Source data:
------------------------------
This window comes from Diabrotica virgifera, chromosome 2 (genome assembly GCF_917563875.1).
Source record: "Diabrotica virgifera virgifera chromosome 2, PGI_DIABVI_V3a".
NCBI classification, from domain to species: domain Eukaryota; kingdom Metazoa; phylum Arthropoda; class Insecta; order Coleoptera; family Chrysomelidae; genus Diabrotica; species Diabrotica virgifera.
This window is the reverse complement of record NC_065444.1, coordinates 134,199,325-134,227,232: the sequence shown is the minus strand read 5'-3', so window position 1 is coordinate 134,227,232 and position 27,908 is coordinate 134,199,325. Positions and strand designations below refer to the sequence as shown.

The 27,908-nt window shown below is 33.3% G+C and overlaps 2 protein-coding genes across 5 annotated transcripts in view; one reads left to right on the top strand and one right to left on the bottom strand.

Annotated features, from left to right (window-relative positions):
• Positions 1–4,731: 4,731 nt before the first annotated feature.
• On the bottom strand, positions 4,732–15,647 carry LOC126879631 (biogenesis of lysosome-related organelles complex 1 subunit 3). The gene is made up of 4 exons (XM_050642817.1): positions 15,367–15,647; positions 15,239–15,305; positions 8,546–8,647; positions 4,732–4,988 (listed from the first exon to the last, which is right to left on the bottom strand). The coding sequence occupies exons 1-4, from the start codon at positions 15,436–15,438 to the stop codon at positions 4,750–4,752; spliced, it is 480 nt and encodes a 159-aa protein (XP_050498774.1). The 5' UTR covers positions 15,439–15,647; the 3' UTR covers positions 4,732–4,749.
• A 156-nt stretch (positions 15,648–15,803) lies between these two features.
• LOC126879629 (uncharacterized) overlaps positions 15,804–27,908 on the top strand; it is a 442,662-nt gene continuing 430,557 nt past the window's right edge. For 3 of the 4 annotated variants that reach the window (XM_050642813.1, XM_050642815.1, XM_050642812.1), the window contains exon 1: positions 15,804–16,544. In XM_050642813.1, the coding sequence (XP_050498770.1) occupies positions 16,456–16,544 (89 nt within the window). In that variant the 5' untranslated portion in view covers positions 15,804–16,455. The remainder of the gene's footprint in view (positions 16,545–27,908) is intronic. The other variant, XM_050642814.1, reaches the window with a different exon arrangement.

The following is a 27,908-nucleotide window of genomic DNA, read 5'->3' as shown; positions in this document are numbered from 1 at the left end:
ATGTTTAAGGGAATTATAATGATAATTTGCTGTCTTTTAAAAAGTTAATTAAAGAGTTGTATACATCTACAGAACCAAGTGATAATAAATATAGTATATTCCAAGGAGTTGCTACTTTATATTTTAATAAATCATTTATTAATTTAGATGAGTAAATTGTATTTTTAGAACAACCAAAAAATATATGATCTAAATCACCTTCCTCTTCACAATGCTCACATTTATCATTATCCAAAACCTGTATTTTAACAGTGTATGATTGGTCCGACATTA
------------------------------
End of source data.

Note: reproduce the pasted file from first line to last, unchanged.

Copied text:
This window comes from Diabrotica virgifera, chromosome 2 (genome assembly GCF_917563875.1).
Source record: "Diabrotica virgifera virgifera chromosome 2, PGI_DIABVI_V3a".
NCBI classification, from domain to species: domain Eukaryota; kingdom Metazoa; phylum Arthropoda; class Insecta; order Coleoptera; family Chrysomelidae; genus Diabrotica; species Diabrotica virgifera.
This window is the reverse complement of record NC_065444.1, coordinates 134,199,325-134,227,232: the sequence shown is the minus strand read 5'-3', so window position 1 is coordinate 134,227,232 and position 27,908 is coordinate 134,199,325. Positions and strand designations below refer to the sequence as shown.

The 27,908-nt window shown below is 33.3% G+C and overlaps 2 protein-coding genes across 5 annotated transcripts in view; one reads left to right on the top strand and one right to left on the bottom strand.

Annotated features, from left to right (window-relative positions):
• Positions 1–4,731: 4,731 nt before the first annotated feature.
• On the bottom strand, positions 4,732–15,647 carry LOC126879631 (biogenesis of lysosome-related organelles complex 1 subunit 3). The gene is made up of 4 exons (XM_050642817.1): positions 15,367–15,647; positions 15,239–15,305; positions 8,546–8,647; positions 4,732–4,988 (listed from the first exon to the last, which is right to left on the bottom strand). The coding sequence occupies exons 1-4, from the start codon at positions 15,436–15,438 to the stop codon at positions 4,750–4,752; spliced, it is 480 nt and encodes a 159-aa protein (XP_050498774.1). The 5' UTR covers positions 15,439–15,647; the 3' UTR covers positions 4,732–4,749.
• A 156-nt stretch (positions 15,648–15,803) lies between these two features.
• LOC126879629 (uncharacterized) overlaps positions 15,804–27,908 on the top strand; it is a 442,662-nt gene continuing 430,557 nt past the window's right edge. For 3 of the 4 annotated variants that reach the window (XM_050642813.1, XM_050642815.1, XM_050642812.1), the window contains exon 1: positions 15,804–16,544. In XM_050642813.1, the coding sequence (XP_050498770.1) occupies positions 16,456–16,544 (89 nt within the window). In that variant the 5' untranslated portion in view covers positions 15,804–16,455. The remainder of the gene's footprint in view (positions 16,545–27,908) is intronic. The other variant, XM_050642814.1, reaches the window with a different exon arrangement.

The following is a 27,908-nucleotide window of genomic DNA, read 5'->3' as shown; positions in this document are numbered from 1 at the left end:
ATGTTTAAGGGAATTATAATGATAATTTGCTGTCTTTTAAAAAGTTAATTAAAGAGTTGTATACATCTACAGAACCAAGTGATAATAAATATAGTATATTCCAAGGAGTTGCTACTTTATATTTTAATAAATCATTTATTAATTTAGATGAGTAAATTGTATTTTTAGAACAACCAAAAAATATATGATCTAAATCACCTTCCTCTTCACAATGCTCACATTTATCATTATCCAAAACCTGTATTTTAACAGTGTATGATTGGTCCGACATTA